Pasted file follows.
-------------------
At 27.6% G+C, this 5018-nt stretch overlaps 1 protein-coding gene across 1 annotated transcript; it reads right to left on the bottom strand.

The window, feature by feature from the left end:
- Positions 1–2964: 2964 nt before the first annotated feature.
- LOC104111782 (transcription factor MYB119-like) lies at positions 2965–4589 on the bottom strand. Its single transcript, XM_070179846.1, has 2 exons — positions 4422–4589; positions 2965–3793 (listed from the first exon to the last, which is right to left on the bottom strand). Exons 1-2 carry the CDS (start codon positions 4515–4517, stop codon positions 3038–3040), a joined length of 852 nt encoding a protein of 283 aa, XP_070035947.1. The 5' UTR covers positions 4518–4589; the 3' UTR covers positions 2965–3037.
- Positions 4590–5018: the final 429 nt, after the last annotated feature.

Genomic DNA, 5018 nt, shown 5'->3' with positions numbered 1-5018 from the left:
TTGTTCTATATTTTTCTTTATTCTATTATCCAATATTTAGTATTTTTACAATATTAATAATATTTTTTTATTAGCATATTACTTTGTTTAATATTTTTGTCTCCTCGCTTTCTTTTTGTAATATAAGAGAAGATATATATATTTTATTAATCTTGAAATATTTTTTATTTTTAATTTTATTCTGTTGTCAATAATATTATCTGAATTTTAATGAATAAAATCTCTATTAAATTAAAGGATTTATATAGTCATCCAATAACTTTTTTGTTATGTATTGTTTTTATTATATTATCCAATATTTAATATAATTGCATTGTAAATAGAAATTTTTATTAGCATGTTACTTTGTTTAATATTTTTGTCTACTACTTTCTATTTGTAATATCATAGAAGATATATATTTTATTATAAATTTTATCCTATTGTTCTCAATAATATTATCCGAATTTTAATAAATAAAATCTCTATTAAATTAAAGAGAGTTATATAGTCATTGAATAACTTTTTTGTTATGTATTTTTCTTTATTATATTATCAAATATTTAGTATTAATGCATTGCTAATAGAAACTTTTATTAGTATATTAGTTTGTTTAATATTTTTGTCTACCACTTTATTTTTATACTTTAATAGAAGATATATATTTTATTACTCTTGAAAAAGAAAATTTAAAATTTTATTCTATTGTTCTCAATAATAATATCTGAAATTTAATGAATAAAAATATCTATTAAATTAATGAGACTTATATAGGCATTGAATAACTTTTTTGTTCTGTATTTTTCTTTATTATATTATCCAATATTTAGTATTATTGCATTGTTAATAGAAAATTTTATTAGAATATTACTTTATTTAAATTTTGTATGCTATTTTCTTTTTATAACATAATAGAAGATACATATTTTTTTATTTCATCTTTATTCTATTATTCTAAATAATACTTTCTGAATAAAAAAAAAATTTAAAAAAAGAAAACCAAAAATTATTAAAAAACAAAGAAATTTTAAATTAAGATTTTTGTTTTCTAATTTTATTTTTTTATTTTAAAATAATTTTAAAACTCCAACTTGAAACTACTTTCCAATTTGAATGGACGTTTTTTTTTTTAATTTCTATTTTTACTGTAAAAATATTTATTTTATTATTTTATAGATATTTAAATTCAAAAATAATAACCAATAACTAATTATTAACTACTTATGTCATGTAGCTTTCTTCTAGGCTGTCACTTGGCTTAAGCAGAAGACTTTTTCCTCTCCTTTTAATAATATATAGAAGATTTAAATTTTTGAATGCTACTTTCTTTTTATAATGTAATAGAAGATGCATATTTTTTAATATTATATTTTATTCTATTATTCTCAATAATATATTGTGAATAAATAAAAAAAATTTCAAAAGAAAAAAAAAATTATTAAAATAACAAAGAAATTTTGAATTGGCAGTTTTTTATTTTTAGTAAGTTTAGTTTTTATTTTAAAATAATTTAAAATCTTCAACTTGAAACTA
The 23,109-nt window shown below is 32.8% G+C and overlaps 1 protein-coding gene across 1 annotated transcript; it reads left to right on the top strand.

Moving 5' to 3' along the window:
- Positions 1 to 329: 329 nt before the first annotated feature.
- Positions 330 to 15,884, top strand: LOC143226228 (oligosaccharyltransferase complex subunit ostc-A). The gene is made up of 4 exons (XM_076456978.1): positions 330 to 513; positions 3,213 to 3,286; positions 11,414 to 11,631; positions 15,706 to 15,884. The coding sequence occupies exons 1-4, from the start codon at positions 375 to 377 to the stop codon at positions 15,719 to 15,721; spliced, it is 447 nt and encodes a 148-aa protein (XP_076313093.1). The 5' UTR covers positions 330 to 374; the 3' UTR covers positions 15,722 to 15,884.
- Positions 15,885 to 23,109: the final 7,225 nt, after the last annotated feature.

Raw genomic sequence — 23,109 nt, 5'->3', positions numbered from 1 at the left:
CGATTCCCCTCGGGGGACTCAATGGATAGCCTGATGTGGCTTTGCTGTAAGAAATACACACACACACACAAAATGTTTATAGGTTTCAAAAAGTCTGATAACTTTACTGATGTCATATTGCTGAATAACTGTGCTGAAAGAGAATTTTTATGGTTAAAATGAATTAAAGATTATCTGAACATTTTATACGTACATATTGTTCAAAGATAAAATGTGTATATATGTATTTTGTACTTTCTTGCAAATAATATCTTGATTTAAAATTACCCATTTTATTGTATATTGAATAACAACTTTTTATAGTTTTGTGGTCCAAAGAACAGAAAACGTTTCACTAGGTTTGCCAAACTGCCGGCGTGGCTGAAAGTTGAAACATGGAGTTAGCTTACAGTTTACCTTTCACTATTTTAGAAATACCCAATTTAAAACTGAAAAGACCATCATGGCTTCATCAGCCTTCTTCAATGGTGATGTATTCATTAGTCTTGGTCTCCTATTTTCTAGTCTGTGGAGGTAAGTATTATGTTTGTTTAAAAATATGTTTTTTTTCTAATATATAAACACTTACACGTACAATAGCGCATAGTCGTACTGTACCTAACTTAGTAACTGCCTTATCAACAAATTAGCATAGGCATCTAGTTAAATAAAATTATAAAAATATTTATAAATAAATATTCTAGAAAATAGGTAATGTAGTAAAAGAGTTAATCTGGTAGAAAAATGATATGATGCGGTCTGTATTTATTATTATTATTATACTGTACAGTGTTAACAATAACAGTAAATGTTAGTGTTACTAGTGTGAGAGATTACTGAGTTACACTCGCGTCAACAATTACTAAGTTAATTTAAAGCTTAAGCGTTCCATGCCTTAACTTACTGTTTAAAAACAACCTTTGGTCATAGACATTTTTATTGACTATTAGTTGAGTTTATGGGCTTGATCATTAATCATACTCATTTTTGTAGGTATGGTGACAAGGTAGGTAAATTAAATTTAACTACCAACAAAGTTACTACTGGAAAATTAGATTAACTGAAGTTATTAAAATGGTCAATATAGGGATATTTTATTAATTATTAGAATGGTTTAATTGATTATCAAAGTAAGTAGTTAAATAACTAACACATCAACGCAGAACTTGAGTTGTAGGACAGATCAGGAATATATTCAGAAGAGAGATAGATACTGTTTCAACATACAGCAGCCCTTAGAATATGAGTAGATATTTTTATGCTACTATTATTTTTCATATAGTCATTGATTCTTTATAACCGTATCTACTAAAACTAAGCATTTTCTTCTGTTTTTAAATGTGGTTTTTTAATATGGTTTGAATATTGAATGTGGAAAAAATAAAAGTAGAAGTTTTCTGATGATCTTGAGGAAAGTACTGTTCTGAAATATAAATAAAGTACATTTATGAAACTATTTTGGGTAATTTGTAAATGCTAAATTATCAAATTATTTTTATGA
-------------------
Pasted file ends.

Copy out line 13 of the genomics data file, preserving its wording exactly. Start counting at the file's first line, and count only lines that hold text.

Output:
Raw genomic sequence — 23,109 nt, 5'->3', positions numbered from 1 at the left: